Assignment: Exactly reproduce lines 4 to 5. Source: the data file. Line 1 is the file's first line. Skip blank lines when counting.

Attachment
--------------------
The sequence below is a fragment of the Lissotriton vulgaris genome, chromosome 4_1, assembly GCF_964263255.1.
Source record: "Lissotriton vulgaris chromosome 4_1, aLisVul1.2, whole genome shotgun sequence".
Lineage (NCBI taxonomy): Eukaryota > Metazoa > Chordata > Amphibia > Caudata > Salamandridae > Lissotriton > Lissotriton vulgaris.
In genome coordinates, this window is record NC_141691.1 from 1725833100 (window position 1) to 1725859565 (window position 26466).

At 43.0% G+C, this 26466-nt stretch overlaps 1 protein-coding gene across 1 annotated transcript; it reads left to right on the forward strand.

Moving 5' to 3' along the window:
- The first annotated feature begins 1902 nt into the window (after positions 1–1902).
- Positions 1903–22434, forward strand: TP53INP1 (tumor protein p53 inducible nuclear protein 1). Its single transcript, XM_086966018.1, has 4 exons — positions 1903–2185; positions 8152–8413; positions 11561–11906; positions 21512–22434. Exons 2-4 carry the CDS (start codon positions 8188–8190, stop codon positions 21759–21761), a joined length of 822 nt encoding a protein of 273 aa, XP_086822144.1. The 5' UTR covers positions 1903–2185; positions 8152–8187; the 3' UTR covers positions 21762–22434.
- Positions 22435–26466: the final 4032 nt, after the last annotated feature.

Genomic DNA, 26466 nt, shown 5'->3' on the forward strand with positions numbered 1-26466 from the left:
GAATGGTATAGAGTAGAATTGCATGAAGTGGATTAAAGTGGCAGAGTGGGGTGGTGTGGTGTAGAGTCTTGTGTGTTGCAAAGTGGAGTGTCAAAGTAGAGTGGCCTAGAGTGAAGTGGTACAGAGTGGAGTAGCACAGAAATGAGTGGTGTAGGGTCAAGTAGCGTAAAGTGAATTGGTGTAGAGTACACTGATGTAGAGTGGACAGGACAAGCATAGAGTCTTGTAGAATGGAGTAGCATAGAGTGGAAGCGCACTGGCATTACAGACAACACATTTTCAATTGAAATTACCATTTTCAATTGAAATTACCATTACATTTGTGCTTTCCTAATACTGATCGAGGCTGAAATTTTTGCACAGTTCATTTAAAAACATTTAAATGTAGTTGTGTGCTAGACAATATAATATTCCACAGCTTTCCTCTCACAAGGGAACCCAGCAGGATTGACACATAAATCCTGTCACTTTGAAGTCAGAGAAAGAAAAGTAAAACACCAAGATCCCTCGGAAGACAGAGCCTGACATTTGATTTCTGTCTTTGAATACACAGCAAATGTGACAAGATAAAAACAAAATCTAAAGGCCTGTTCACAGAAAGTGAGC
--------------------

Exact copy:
In genome coordinates, this window is record NC_141691.1 from 1725833100 (window position 1) to 1725859565 (window position 26466).

At 43.0% G+C, this 26466-nt stretch overlaps 1 protein-coding gene across 1 annotated transcript; it reads left to right on the forward strand.